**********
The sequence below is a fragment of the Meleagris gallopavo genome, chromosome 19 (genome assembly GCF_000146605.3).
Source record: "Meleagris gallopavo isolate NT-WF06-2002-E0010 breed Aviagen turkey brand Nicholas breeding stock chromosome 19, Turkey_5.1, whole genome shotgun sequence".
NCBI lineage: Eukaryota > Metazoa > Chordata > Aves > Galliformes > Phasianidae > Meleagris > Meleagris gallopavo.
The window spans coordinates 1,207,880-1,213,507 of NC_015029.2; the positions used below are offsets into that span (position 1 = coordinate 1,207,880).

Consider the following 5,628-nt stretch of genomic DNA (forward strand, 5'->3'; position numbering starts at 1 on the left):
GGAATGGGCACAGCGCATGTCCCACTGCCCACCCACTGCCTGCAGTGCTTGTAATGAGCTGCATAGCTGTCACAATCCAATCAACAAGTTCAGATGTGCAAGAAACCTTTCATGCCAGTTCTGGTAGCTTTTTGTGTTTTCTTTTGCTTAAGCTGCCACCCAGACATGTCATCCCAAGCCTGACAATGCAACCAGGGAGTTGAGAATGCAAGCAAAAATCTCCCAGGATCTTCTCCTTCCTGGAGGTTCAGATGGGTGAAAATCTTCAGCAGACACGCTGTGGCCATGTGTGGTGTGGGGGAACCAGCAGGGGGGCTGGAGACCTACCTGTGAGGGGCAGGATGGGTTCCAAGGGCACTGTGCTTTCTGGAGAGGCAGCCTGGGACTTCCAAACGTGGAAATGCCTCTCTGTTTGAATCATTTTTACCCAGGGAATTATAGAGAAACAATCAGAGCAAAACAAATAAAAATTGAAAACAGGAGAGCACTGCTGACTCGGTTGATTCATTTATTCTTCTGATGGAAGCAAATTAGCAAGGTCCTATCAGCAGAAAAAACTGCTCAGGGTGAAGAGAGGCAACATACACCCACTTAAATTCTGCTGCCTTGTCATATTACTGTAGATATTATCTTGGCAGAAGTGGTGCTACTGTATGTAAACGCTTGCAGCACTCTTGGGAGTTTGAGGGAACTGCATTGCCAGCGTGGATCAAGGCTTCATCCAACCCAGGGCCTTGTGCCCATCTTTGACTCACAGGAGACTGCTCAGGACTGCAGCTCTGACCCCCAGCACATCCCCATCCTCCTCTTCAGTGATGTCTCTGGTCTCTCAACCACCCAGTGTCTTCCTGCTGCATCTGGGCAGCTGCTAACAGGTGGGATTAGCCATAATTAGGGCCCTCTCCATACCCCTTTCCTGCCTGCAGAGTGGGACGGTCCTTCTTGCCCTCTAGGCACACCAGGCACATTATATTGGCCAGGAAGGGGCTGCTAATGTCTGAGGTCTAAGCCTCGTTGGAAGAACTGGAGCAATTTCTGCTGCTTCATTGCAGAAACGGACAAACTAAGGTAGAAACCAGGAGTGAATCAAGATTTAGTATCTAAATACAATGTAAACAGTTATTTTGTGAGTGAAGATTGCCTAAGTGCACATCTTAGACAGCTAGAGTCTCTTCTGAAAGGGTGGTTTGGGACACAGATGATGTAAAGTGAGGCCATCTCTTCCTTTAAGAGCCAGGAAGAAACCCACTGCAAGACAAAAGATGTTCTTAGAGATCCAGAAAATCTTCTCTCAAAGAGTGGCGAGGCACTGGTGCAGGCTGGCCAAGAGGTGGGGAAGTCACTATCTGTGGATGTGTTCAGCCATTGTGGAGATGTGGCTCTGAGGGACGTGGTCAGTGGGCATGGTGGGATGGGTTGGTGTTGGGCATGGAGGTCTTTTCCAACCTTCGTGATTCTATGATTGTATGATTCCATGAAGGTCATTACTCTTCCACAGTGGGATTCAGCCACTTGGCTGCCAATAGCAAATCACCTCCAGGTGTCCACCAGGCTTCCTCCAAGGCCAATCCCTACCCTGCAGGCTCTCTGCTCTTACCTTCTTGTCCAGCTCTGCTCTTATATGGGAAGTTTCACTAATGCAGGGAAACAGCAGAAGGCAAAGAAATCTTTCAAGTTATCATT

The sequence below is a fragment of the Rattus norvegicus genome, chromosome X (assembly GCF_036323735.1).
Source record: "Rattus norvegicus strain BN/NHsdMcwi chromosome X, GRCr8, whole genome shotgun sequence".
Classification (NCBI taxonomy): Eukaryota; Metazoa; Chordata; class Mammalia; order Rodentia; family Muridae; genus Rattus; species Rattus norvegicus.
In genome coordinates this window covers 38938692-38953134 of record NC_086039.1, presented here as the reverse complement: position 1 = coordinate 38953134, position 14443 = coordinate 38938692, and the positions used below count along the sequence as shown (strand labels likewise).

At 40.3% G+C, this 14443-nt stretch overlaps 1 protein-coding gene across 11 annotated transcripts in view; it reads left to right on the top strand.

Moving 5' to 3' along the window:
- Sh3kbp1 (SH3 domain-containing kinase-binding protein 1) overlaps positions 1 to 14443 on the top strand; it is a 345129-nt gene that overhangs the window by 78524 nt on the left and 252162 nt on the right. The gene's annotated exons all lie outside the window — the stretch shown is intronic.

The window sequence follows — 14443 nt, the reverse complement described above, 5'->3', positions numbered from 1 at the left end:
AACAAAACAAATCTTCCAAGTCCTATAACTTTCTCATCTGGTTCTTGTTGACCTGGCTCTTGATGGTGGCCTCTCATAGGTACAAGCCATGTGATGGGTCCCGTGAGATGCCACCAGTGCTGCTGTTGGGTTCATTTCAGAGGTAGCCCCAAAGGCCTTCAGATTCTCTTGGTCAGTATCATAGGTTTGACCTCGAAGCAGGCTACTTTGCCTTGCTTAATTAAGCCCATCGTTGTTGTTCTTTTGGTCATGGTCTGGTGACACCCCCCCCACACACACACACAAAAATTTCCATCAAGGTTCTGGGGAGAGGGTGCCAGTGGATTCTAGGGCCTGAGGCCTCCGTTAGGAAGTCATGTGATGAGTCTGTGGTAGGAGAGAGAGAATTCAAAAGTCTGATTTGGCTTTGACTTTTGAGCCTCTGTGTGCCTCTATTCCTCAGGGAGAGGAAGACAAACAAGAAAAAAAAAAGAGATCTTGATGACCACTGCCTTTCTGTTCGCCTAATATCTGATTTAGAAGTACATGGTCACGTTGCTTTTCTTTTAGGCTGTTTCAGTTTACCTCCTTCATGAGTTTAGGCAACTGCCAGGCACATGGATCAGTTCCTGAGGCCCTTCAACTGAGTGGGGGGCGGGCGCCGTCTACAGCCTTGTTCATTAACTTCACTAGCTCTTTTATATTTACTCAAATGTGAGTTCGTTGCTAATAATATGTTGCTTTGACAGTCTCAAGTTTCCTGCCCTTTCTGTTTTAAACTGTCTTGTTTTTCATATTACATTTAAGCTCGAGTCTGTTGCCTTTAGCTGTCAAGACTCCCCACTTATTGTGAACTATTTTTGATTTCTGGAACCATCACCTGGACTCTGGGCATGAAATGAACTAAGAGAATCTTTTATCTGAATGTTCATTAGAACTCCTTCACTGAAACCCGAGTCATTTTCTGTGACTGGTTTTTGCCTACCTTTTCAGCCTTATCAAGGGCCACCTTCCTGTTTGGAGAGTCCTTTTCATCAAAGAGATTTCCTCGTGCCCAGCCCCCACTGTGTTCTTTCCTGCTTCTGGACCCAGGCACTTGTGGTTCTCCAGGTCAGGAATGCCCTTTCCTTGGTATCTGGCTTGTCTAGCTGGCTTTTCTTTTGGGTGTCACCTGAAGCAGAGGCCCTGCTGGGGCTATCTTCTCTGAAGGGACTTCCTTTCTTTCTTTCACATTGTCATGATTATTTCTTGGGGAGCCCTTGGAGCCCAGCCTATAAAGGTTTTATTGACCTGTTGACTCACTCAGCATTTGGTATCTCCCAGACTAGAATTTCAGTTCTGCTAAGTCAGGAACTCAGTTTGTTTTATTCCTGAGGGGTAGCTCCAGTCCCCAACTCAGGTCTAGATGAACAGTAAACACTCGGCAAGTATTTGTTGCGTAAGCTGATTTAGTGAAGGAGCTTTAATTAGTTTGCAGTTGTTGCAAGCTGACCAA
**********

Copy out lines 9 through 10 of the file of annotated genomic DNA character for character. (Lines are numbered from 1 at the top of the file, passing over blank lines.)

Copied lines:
Classification (NCBI taxonomy): Eukaryota; Metazoa; Chordata; class Mammalia; order Rodentia; family Muridae; genus Rattus; species Rattus norvegicus.
In genome coordinates this window covers 38938692-38953134 of record NC_086039.1, presented here as the reverse complement: position 1 = coordinate 38953134, position 14443 = coordinate 38938692, and the positions used below count along the sequence as shown (strand labels likewise).